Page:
The cover of Tessa Bailey's "My Killer Vacation" over a background of large pink and green leaves.
Cover art for “My Killer Vacation” owned by Tessa Bailey

Tessa Bailey’s new novel, “My Killer Vacation,” is a fun, funny and killer vacation (get it?) from all other thoughts and responsibilities. Known for novels like “It Happened One Summer” and “Hook, Line, and Sinker,” Bailey pulls off another successful romance novel that will surely be a summer favorite.

The story combines the murder mystery genre with romance, which may be a combination that readers don’t see often. The novel’s main character, Taylor, is the reason why this seemingly odd mix of genres works. She is, in many ways, a traditional romance novel lead — brown hair, green eyes and a sunshiny smile to match her second-grade-teacher personality. However, she’s also a fan of true crime podcasts and harbors the need to prove to herself that she can be brave, which is why she hops on the investigation train after discovering a dead body in the vacation home she rented for herself and her brother. Taylor is paired with Myles, a bounty hunter love interest (complete with tattoos and a tragic backstory) who is intent on keeping her away from the investigation and the danger that comes with it. In these two characters, we see how two utterly different genres can come together in a puzzle that showcases the best qualities of both romance and mystery.

The novel’s success lies in its characters. As is the case with many romance novels, the side characters are a blast — especially Taylor’s brother Jude. He’s a hilarious addition to the book, constantly making remarks about the man in his sister’s life, while also being Taylor’s number one defender, protector, confidante and supporter. The scenes with Taylor, Myles and Jude are consistently entertaining because their dynamic works so well.

Taylor and Myles fit the stereotypical “grumpy/sunshine” romance novel trope, but their interactions rarely seem cliché or predictable. The murder mystery at hand allows readers to see them outside of a completely romantic context. They also both have external worries, concerns and insecurities, ensuring that they are not solely defined by each other. A romance novel’s greatest downfall is when its characters are so wrapped up in each other that they forget everything else in their lives, often losing the parts of their personalities that made them lovable at the start. Thankfully, we don’t run into that issue with Taylor and Myles — they do learn from each other and change as a result, but never at the cost of losing themselves fully.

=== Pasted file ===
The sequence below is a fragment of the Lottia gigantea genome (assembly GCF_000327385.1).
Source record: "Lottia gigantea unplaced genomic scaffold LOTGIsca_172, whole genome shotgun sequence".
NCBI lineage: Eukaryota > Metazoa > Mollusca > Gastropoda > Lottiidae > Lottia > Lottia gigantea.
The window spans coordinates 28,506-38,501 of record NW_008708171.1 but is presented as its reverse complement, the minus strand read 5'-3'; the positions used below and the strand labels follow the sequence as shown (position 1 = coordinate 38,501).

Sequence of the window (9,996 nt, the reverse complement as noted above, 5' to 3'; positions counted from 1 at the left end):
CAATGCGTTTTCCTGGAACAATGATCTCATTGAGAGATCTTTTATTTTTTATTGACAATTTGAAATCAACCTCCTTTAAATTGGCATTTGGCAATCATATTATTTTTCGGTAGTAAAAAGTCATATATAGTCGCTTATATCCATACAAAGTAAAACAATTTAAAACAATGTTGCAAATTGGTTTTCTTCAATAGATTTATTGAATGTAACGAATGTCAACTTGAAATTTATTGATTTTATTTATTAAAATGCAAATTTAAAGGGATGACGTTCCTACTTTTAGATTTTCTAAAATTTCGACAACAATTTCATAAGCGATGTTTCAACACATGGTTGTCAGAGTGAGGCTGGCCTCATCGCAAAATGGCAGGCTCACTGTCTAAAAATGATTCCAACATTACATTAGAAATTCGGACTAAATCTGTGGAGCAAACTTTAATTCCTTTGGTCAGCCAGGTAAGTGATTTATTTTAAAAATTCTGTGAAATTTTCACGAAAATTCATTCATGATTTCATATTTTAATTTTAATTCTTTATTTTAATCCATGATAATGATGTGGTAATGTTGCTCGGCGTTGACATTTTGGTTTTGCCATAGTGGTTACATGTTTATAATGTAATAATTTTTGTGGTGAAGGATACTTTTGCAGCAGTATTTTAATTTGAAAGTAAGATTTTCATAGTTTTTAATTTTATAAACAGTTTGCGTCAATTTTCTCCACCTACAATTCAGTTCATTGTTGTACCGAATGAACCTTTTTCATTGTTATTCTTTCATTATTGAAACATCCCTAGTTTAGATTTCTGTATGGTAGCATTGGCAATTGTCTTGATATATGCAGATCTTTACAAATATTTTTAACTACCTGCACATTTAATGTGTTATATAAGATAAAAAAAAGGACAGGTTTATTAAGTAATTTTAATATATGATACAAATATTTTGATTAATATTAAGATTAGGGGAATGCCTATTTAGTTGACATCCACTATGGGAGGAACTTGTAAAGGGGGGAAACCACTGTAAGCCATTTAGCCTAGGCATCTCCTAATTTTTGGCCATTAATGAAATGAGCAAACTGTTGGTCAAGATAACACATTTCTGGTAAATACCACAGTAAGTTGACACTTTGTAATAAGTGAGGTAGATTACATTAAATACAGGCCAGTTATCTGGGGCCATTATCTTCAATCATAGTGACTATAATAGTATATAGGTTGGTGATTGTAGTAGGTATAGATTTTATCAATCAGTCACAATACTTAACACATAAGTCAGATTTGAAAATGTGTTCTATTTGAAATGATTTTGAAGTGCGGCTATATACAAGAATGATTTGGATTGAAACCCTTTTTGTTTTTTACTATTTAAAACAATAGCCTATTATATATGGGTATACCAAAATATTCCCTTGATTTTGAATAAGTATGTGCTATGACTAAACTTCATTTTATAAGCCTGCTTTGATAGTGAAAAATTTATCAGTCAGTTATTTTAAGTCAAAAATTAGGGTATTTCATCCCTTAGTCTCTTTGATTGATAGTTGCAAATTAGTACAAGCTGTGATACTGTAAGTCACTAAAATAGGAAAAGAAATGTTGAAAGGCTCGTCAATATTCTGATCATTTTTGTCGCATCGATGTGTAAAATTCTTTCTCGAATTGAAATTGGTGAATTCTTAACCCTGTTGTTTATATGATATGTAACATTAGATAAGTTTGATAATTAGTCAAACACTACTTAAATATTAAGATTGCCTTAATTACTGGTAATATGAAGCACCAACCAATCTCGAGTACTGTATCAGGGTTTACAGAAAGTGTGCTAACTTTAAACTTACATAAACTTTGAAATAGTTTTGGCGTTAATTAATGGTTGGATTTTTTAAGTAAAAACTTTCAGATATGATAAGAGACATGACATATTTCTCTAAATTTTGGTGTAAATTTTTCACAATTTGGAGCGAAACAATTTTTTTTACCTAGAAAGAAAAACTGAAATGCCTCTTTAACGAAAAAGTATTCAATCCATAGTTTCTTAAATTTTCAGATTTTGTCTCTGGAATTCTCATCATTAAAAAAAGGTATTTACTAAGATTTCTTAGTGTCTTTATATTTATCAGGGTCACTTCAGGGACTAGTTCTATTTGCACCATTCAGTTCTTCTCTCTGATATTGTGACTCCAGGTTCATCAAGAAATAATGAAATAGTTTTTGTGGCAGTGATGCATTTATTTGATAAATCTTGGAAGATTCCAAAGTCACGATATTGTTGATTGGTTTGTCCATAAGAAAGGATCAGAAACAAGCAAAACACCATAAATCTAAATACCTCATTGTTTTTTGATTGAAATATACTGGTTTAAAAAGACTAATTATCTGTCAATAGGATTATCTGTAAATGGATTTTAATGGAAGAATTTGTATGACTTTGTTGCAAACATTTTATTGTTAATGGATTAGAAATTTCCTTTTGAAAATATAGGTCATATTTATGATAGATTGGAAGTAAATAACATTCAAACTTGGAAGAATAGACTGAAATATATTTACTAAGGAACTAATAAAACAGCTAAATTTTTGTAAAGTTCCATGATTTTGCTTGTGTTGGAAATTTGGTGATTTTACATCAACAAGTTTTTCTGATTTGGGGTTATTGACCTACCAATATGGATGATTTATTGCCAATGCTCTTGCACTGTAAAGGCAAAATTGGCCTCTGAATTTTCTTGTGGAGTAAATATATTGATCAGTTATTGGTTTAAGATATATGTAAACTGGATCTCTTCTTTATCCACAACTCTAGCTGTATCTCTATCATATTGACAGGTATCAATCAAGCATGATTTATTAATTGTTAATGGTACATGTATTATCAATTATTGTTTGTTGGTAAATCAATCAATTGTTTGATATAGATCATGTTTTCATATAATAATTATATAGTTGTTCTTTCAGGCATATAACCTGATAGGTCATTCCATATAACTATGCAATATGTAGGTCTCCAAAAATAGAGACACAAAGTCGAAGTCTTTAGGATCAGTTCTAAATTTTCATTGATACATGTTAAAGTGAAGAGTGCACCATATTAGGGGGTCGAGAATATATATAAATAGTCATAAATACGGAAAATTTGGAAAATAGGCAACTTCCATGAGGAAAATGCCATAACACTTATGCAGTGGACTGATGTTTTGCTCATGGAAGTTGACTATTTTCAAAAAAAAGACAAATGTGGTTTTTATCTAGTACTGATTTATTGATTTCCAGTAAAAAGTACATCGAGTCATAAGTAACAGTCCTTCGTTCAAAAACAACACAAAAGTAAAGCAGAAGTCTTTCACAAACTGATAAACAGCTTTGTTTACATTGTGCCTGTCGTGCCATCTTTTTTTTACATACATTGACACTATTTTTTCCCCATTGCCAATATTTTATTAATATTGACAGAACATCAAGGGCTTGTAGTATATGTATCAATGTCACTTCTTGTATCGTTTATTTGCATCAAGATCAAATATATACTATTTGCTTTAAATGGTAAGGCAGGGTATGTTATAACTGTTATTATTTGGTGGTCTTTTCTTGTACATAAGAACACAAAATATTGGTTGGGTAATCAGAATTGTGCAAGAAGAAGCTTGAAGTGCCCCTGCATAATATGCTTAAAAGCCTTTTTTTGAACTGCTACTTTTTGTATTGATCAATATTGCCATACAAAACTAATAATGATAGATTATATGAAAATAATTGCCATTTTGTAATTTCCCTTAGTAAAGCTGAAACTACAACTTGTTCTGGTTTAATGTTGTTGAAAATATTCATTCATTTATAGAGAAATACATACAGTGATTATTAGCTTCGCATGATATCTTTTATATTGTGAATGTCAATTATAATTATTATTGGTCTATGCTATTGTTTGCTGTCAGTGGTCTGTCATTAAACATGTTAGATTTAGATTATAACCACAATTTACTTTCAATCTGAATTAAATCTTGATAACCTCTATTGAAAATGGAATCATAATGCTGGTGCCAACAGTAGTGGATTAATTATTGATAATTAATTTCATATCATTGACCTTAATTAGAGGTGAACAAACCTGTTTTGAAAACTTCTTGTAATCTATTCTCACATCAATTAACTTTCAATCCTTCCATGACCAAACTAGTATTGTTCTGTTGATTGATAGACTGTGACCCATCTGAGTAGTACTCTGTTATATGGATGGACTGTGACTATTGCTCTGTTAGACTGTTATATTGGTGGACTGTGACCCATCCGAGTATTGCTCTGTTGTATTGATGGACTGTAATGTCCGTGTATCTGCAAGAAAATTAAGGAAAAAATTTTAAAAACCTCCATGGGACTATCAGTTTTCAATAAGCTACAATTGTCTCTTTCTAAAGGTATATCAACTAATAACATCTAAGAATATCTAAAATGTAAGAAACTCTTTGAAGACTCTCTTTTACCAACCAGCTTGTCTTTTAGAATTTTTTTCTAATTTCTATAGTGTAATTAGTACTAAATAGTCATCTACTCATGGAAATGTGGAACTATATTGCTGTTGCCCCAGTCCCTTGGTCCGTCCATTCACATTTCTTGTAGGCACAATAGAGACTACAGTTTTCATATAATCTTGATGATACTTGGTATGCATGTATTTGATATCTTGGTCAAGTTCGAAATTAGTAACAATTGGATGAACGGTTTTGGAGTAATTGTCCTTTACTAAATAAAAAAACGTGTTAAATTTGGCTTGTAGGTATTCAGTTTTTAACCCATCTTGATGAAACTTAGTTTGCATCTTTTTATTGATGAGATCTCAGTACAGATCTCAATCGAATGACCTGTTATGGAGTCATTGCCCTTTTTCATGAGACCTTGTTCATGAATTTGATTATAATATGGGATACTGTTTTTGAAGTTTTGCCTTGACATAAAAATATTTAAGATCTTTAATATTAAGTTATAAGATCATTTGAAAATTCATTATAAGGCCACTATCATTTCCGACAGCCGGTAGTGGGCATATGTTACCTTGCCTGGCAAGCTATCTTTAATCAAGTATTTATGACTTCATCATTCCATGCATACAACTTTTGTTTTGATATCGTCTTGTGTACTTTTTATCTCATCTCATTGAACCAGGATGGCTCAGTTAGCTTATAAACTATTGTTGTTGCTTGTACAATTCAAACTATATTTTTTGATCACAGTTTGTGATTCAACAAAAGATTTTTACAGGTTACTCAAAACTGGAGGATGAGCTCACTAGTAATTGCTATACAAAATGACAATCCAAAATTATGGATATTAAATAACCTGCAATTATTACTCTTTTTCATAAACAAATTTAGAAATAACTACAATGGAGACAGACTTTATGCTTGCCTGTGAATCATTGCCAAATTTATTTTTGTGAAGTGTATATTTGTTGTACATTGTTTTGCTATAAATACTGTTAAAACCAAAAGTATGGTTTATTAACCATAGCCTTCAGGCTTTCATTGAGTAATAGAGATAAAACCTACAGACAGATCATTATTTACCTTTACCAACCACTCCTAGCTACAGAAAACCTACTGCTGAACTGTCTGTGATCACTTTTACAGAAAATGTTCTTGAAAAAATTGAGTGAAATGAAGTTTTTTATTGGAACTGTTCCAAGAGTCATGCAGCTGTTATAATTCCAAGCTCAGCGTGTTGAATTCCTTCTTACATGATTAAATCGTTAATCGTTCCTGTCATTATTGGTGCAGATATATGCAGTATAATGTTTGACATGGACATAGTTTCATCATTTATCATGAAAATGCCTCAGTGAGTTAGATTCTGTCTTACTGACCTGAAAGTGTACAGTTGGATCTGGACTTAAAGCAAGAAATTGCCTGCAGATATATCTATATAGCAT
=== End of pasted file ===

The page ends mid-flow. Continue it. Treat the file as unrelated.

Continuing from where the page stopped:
While more aspects of the mystery storyline would have added to the reading experience (more suspects, clues, gore, etc.), nothing felt lost in this book. It never tries to be something that it’s not — even the title “My Killer Vacation” lets readers know that they’re in for a slightly quirky, funny novel that they can just enjoy. That feeling lasts all the way through the epilogue. As someone who typically has mixed feelings about romance epilogues — they’re usually just too predictable or don’t add anything to the story — I can say with full confidence that this epilogue actually had me laughing out loud. I wasn’t left wanting more or feeling a sense of incompletion — Bailey knew how to end her book, and she did it well. She did it right.

Fans of her other books will surely find this novel a fantastic addition to her body of work. She nails the romantic pairings again while still managing to bring something new to this story. Elements of “My Killer Vacation” are similar to some of her other books — for instance, the “grumpy/sunshine” trope of “It Happened One Summer” — but the two books are undeniably varied. Bailey knows how to write hit after hit without having recycled plots or repeat characters. Needless to say, anyone on the lookout for a fun, easy beach read can rest assured knowing that “My Killer Vacation” will check all of their boxes. 

Daily Arts Writer Sabriya Imami can be reached at